PRAGUE (Reuters) - The Czech central bank could raise interest rates again in September or November with economic and wage growth outpacing expectations, board member Vojtech Benda said.
The Czech National Bank (CNB) jumped ahead of others in the European Union in August when it delivered the bloc’s first rate hike since 2012, with the sole exception of a move by Denmark in January 2016 to maintain its currency peg against the euro.
The economy expanded a record 2.5 percent on a quarterly basis in the second quarter, and wages posted their fastest gains in a decade.
While recent data have pointed to upside inflation risks, Benda said a pickup in investments should lead to productivity growth that will curb price pressures in the coming quarters and years.
“The current development shows... we have scope for further tightening of monetary policy in the coming quarters and even in the coming months,” he told Reuters on Tuesday.
“I can imagine myself voting for a rate hike in September or in November,” he said.
The bank raised its main two-week repo CZCBIR=ECI to 0.25 percent on Aug. 3, lifting rates from near zero faster than most expected when the bank abandoned a cap on the crown’s exchange rate that it had held in place since 2013.
The bank next meets on Sept. 27, and then on Nov. 2 when it will have updated macroeconomic forecasts.
Benda said he expected debate on a further interest rate increase at both meetings and that he was open on the timing of such a move.
“On the one hand, we can say ‘Why postpone something which seems is more or less inevitable?’ On the other hand, I think that it is a tradition in the central bank that most of the changes of monetary policy instruments are usually dated to the debate of the updated forecast.”
Benda said he would like to see interest rates increase “at least by 25 basis points before the end of this year and a further increase in the coming quarters during 2018”.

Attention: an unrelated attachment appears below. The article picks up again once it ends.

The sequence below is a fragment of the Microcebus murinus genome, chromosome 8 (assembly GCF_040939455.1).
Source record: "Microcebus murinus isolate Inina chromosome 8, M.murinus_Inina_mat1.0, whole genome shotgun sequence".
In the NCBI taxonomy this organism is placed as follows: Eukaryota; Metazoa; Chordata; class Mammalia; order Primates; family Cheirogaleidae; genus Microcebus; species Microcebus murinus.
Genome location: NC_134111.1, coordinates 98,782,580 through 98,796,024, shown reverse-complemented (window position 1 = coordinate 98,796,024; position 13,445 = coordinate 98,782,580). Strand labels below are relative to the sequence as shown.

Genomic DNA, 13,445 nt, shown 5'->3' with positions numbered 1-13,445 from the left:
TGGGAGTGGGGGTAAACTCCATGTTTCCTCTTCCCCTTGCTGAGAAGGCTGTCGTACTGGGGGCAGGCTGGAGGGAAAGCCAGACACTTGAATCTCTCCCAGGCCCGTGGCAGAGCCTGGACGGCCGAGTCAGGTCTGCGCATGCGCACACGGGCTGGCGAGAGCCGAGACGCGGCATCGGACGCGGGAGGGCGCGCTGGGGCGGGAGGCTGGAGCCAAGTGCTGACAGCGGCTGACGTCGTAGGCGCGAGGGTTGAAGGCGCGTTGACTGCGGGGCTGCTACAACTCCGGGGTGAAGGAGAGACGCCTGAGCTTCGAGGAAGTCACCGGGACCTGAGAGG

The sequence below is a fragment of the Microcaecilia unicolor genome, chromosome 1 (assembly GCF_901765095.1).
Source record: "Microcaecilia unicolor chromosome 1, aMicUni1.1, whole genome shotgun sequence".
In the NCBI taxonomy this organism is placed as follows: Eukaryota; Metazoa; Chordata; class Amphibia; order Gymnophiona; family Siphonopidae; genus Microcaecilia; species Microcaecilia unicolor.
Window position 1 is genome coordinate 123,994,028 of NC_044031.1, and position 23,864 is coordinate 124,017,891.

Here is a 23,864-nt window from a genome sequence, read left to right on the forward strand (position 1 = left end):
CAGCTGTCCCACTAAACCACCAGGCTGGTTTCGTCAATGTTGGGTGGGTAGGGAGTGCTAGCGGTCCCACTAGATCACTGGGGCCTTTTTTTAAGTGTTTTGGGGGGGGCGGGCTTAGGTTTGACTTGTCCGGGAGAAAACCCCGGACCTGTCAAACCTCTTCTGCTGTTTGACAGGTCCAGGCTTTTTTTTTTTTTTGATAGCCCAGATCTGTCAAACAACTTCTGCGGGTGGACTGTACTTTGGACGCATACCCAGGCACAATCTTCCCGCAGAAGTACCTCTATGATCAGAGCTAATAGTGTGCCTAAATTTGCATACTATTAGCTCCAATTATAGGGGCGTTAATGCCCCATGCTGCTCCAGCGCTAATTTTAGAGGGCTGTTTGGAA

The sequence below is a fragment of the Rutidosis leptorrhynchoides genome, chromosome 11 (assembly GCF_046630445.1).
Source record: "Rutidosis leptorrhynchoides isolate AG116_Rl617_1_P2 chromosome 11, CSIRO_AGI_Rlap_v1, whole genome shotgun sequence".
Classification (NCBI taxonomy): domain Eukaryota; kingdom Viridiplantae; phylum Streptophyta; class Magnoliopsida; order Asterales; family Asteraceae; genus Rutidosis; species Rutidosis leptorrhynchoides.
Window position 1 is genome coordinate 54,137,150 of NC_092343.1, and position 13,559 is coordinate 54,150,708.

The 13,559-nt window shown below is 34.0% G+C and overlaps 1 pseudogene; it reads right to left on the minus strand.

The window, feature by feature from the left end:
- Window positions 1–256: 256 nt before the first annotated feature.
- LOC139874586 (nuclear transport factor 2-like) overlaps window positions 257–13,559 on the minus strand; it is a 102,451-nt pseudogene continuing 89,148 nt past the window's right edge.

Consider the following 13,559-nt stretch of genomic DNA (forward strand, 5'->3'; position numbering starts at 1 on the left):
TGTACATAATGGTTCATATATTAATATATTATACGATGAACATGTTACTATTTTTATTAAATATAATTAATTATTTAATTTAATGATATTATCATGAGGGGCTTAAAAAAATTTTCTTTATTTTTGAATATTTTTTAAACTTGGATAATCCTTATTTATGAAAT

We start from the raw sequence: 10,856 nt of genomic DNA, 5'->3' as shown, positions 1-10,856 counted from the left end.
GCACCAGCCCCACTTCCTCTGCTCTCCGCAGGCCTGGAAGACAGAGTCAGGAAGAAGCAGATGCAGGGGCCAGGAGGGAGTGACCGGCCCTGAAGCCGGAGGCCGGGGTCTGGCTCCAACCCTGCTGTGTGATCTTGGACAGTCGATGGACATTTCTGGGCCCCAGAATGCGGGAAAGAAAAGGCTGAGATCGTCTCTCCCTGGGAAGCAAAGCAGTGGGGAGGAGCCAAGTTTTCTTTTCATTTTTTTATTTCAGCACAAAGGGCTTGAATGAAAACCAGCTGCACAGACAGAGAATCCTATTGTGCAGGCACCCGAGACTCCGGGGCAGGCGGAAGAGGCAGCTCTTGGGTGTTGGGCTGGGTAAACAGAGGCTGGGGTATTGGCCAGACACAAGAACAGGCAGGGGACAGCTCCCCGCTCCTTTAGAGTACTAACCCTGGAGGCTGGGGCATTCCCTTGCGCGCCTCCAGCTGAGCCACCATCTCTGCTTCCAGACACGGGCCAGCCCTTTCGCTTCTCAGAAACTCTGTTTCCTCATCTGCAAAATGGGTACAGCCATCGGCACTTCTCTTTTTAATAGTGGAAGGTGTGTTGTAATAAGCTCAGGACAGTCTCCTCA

Other board members have hinted at the need for a rate hike again, despite the latest staff forecasts showing a policy move likely only next year.
Vice-Governor Mojmir Hampl told Reuters last month that he would not rule out voting for a rate hike in September. Governor Jiri Rusnok has said he would prefer to wait until new forecasts are ready in November.
The bank might also take into account the European Central Bank, which has yet to clearly communicate the end of its stimulus.
But Benda said monetary policy needed to reflect the needs of the domestic economy. He said the only thing that might change his view would be some unexpected strong crown appreciation or volatility.
The crown has been surprisingly stable since the bank released it from its cap of around 27 to the euro in April.
It has gained 3.4 percent and trades around 26 to the euro now, with no momentum to move beyond that level for the moment, largely due to the market’s overbought position after billions of euros flowed in before the cap exit.
Benda said he was satisfied with developments since the crown cap was scrapped. “The possible downside risks to inflation did not materialize and the situation turned, in fact, into a more comfortable position for us that allows us to really normalize monetary policy.”
Year-on-year economic growth reached 4.7 percent in the second quarter, well above expectations and putting the economy on course to expand around 4 percent this year, analysts say.
Benda said private consumption remained the main economic driver and foreign demand was developing well, with no signs of decelerating in the near term.
“This is the second leg of growth, which should stabilize the Czech economy’s overall performance in the coming quarters.”
Reporting by Jason Hovet and Robert Muller; Editing by Hugh Lawson